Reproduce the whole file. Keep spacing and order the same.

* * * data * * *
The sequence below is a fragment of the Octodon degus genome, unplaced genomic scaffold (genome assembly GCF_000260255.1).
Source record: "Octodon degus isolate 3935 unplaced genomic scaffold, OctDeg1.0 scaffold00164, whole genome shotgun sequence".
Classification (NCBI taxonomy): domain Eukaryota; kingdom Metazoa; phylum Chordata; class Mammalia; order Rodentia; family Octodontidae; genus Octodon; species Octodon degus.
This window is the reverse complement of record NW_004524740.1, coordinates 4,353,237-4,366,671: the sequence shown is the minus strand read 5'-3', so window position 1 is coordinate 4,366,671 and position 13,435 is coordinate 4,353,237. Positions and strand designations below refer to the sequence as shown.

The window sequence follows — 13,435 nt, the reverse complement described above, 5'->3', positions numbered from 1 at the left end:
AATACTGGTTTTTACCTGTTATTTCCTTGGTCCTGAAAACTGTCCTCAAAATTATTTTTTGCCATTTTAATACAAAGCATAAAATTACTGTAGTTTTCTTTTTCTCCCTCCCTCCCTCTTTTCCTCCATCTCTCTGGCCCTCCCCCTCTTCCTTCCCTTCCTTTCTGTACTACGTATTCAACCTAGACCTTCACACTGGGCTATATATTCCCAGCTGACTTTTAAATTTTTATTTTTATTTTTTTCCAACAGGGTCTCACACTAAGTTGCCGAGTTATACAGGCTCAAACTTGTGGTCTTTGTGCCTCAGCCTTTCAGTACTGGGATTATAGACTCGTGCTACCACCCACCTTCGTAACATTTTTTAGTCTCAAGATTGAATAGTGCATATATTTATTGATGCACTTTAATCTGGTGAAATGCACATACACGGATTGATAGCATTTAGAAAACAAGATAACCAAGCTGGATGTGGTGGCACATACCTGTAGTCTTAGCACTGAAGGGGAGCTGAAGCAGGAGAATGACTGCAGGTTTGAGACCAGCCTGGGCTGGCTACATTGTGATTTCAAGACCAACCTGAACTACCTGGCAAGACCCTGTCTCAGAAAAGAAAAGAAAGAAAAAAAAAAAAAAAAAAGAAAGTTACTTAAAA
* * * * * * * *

The sequence below is a fragment of the Octodon degus genome, unplaced genomic scaffold (genome assembly GCF_000260255.1).
Source record: "Octodon degus isolate 3935 unplaced genomic scaffold, OctDeg1.0 scaffold00164, whole genome shotgun sequence".
Classification (NCBI taxonomy): domain Eukaryota; kingdom Metazoa; phylum Chordata; class Mammalia; order Rodentia; family Octodontidae; genus Octodon; species Octodon degus.
This window is the reverse complement of record NW_004524740.1, coordinates 4,353,237-4,366,671: the sequence shown is the minus strand read 5'-3', so window position 1 is coordinate 4,366,671 and position 13,435 is coordinate 4,353,237. Positions and strand designations below refer to the sequence as shown.

The window sequence follows — 13,435 nt, the reverse complement described above, 5'->3', positions numbered from 1 at the left end:
AATACTGGTTTTTACCTGTTATTTCCTTGGTCCTGAAAACTGTCCTCAAAATTATTTTTTGCCATTTTAATACAAAGCATAAAATTACTGTAGTTTTCTTTTTCTCCCTCCCTCCCTCTTTTCCTCCATCTCTCTGGCCCTCCCCCTCTTCCTTCCCTTCCTTTCTGTACTACGTATTCAACCTAGACCTTCACACTGGGCTATATATTCCCAGCTGACTTTTAAATTTTTATTTTTATTTTTTTCCAACAGGGTCTCACACTAAGTTGCCGAGTTATACAGGCTCAAACTTGTGGTCTTTGTGCCTCAGCCTTTCAGTACTGGGATTATAGACTCGTGCTACCACCCACCTTCGTAACATTTTTTAGTCTCAAGATTGAATAGTGCATATATTTATTGATGCACTTTAATCTGGTGAAATGCACATACACGGATTGATAGCATTTAGAAAACAAGATAACCAAGCTGGATGTGGTGGCACATACCTGTAGTCTTAGCACTGAAGGGGAGCTGAAGCAGGAGAATGACTGCAGGTTTGAGACCAGCCTGGGCTGGCTACATTGTGATTTCAAGACCAACCTGAACTACCTGGCAAGACCCTGTCTCAGAAAAGAAAAGAAAGAAAAAAAAAAAAAAAAAAGAAAGTTACTTAAAA